Newspaper article Evening Chronicle (Newcastle, England)

Inquest: Lethal Cockail Causes Aunt's Death; Tests Reveal Combined Effect of Drugs Had Been Deadly

Newspaper article Evening Chronicle (Newcastle, England)

Inquest: Lethal Cockail Causes Aunt's Death; Tests Reveal Combined Effect of Drugs Had Been Deadly

Article excerpt

Byline: NEIL McKAY

THE tragic aunt of meningitis sufferer Tilly Lockey turned to drink to combat depression after her marriage failed, an inquest was told yesterday. Drink contributed to the bizarre double death of Helen Swan and friend James McAndrew, who were found slumped on the sofa of her home in John Street, Consett, County Durham, shortly before midnight on July 10 last year.

At first it was thought Helen, 36, and James, 52, had succumbed to carbon monoxide poisoning while police also launched a murder-style inquiry but quickly ruled out foul play.

Toxicology tests later were to show that Helen, sister of Tilly's mum Sarah, and James, from Foster Street, Consett, had consumed a lifethreatening combination of painkillers, drink and antidepressant medication shortly before their deaths.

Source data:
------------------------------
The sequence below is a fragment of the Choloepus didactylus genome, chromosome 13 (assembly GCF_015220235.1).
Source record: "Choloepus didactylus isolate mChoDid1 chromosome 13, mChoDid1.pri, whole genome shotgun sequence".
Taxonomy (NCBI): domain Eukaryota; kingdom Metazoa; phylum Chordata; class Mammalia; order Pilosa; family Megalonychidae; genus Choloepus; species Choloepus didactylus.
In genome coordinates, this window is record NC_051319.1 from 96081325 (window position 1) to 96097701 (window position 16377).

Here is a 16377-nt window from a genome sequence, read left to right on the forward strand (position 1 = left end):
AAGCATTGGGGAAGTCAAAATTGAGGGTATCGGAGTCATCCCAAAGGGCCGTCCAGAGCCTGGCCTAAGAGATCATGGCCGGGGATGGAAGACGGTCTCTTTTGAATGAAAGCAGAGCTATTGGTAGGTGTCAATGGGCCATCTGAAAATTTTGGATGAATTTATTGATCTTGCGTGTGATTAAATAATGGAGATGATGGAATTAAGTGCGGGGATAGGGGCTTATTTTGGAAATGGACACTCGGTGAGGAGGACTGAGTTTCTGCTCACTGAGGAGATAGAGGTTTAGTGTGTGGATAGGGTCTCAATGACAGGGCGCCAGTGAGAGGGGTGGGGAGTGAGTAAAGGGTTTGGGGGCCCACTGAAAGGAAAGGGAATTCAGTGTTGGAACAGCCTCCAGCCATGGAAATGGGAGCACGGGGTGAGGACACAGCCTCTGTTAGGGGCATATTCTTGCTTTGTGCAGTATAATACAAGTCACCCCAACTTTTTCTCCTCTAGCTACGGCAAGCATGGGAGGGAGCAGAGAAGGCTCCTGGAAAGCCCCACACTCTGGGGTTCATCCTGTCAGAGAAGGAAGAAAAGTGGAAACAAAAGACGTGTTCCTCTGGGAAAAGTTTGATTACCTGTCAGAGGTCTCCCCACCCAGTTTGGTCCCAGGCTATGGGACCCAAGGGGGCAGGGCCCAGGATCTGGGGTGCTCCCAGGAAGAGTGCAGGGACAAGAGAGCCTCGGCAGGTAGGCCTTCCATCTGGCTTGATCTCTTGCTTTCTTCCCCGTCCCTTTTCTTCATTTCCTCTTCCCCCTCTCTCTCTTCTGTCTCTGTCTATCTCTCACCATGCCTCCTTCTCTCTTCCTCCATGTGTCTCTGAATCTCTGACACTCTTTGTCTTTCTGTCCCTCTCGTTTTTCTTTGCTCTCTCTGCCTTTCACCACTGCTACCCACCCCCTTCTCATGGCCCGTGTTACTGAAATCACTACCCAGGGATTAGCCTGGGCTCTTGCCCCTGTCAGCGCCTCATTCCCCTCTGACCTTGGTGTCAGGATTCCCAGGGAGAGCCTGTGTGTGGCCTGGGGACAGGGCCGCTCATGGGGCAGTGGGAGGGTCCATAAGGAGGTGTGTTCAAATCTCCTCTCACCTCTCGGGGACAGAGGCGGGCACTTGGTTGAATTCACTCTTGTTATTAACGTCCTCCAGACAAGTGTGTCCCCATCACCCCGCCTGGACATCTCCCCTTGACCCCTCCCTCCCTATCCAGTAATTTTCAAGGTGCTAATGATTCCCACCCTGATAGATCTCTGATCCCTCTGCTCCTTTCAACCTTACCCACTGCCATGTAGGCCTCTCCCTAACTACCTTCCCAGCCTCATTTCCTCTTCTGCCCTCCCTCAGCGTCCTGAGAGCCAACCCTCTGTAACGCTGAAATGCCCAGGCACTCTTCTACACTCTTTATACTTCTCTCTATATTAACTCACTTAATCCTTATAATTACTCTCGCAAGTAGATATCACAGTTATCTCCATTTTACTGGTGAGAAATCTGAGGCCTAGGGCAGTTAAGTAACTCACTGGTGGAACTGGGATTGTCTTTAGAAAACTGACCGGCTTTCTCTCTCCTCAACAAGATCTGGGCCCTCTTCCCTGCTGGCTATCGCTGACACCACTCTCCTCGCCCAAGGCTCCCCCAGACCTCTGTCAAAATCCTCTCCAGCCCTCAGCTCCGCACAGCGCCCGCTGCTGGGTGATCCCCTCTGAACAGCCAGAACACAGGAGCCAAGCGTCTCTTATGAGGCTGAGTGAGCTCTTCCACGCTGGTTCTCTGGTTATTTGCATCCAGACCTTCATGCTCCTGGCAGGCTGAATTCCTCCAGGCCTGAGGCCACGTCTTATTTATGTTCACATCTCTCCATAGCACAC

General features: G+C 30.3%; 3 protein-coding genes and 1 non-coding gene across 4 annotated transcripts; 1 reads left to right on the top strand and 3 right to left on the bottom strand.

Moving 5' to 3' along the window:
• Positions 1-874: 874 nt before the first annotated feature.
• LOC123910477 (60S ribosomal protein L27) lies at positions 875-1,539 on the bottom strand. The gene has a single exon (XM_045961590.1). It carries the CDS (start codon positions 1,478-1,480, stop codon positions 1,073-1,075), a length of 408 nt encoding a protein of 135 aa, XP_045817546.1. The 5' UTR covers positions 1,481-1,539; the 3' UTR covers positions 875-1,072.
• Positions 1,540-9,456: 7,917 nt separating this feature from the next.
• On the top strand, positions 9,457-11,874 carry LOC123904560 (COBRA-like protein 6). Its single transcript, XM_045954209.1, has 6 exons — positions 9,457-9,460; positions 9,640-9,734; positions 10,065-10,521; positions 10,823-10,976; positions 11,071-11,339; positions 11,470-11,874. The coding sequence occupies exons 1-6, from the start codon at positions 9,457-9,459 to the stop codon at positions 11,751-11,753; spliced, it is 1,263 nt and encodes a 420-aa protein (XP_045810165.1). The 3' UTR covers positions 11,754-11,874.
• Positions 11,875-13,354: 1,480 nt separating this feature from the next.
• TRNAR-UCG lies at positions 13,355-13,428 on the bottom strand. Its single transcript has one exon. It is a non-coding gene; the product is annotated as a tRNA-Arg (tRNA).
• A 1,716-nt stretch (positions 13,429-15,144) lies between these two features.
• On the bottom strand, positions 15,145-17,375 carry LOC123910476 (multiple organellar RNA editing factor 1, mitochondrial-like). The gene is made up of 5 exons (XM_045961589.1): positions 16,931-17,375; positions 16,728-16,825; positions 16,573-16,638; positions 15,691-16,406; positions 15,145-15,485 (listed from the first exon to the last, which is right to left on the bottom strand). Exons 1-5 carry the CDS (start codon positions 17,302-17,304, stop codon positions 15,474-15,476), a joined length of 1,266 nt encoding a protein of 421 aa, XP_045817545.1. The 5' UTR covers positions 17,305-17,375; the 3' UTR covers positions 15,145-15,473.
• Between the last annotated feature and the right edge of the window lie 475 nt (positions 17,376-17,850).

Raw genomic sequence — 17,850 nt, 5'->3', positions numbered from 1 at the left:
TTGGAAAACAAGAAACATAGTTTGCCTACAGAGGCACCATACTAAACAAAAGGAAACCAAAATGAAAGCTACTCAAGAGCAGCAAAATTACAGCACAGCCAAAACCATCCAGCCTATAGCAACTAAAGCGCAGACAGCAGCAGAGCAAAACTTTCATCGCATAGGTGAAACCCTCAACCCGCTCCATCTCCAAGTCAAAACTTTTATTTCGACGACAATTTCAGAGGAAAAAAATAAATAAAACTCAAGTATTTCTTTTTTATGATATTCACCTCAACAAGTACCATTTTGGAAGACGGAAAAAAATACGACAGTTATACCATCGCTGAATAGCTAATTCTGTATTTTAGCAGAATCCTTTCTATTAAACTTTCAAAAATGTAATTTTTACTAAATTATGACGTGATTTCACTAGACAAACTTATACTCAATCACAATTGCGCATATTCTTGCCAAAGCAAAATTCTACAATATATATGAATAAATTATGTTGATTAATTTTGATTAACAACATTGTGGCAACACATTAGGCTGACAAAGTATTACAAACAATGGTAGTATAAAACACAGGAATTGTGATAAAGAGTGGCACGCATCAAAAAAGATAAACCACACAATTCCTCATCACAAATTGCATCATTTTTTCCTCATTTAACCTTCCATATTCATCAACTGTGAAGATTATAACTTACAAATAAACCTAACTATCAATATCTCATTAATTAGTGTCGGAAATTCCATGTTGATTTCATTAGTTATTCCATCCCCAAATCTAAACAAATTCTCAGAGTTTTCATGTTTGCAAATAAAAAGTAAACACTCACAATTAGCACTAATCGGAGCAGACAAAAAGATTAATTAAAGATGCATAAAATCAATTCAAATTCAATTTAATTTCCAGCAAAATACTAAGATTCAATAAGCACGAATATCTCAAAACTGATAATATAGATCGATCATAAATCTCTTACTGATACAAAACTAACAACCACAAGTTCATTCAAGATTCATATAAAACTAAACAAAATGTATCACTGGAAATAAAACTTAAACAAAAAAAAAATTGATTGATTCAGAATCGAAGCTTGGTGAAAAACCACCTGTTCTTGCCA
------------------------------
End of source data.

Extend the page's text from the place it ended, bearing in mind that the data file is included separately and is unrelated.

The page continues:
Their bodies were found by Lee Grimes, who the hearing was told was a registered drug addict, and who described himself to police as Helen's partner.

Mr Grimes had been with Helen the previous day when the pair went to collect prescription medication and to buy alcohol from the nearby Spar supermarket.

Mr McAndrew, of Foster Street, Consett, joined Helen later that evening and the pair took methadone, codeine, fluoxetine and diazepam and drank a mixture of vodka, wine and cider.

Pathologist Dr Mark Egan told the inquest in Chester-le-Street that the combined effect of the drugs had been deadly. He said: "Miss Swan has taken a cocktail of drugs and alcohol of a quality such that with each of them she could easily have survived but combined together it was lethal, it certainly would have killed me.

"People do take a cocktail of this level just to get high. Sometimes they take some more as they start to come down and begin to feel bad."

He said he was surprised that Mr McAndrew, who was "a big man in relatively good health", had also succumbed but "on the balance of probability" the combined effect of the drink and drugs had killed him too. …

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